A CENTURY OF MINE SAFETY
Safety in Indian mines has traveled a long way since the beginning of the century when the first Mines Act was enacted on 7th January 1901. Completely manual, labour intensive mines of yesteryears have given way to wholly mechanized giants producing more than a million tones of ore annually.
Mining, being a continuous struggle against the unpredictable forces of nature, is considered one of the most hazardous operations. During the last century Indian mining has undergone many turbulent years. The history of Indian mining has been marred with a large number of accidents. With the advent of new technologies and techniques, the power to combat hazards in mining has greatly improved. Sustained efforts to improve safety in mines by Directorate General of Mine Safety, DGHS, have considerably brought down the death rate.
Technological upgradations, scientific studies, accident experience have brought in a total transformation in the mining legislation. The present Mines Act, which became applicable in 1952, is the product of these changes. DGMS as the law-enforcing agency since inception of the Mining Act has been instrumental in bringing about all the legislative changes. Grouped into 6 zones, the DGHS, with about 1100 staff members looks after the safety and health of lakhs of workers engaged in mining activities in 592 coal mines, 6,000 non-coal mines and 32 oil mines.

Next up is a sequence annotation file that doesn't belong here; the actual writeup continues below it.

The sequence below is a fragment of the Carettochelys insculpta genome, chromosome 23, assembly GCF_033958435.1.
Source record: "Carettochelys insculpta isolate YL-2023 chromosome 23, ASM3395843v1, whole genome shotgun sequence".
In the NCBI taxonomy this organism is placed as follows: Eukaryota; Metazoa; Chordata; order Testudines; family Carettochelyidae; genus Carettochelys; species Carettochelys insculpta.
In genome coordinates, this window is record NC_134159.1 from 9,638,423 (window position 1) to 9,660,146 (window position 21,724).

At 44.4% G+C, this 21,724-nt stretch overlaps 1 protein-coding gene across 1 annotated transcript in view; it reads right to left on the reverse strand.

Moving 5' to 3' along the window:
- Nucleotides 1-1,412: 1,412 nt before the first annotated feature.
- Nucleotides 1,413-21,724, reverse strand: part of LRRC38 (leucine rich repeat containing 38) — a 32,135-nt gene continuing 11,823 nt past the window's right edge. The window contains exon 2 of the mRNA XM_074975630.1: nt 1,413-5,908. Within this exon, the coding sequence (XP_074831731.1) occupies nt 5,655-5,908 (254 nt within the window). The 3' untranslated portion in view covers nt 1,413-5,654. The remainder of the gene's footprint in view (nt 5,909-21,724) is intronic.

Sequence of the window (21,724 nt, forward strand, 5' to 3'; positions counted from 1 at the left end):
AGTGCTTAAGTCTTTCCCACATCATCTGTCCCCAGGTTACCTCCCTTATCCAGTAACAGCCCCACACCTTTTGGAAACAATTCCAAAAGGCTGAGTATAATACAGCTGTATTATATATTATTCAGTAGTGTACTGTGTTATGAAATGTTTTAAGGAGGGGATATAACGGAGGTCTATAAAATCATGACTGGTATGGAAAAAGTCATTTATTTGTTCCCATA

With the legislative and cultural changes in the mining industry, the accident scenario in mines has also shown changing characteristics. In coal mines fatal and serious injuries have come down over the years. During post-independence and pre-nationalization era, the reduction was drastic. In non-coal sector also the accidents show a steady decline.
During the hundred years of state intervention in respect of safety and health of workers employed in mines there has been dramatic reduction of fatal accidents and serious injuries as well as falality and serious injury rates. The falality rate per thousand persons employed in coal mines fell from a high of 0.93 (ten yearly average for the period 1901-2000). The same rate for non-coal mines fell from 0.67 to 0.35.
A tripartite mechanism consisting of the representatives of employees and trade unions besides the Central Government professional bodies and the State Governments periodically reviews the statue of safety in mining industry. From the Government side the Ministry of Labour, the Directorate General of Mines Safety, Dhanbad (DGMS) and other concerned Ministries participate. During its last review meeting, the 9th in the series, the tripartite forum among other measures recommended better communication between Director General, Mines Safety and Mine managements at site.
The DGMS is a unique institution of the country, which has the glorious distinction of being associated with the mining industry practically from its inception. It has witnessed the days when the industry was in its formative years worked largely by small unorganised industries to the era when vast public sector institutions have taken command. DGMS has played the pivotal role in standardising various safety practices all around the country with major scientific, research and educational initiatives. However, in an ever-changing situation one cannot possibly sit on their laurels. DGMS will have to continue more effectively its vigil over the mining industry in the form of enforcement, promotional and advisory activities so that safety in mines gets its due priority.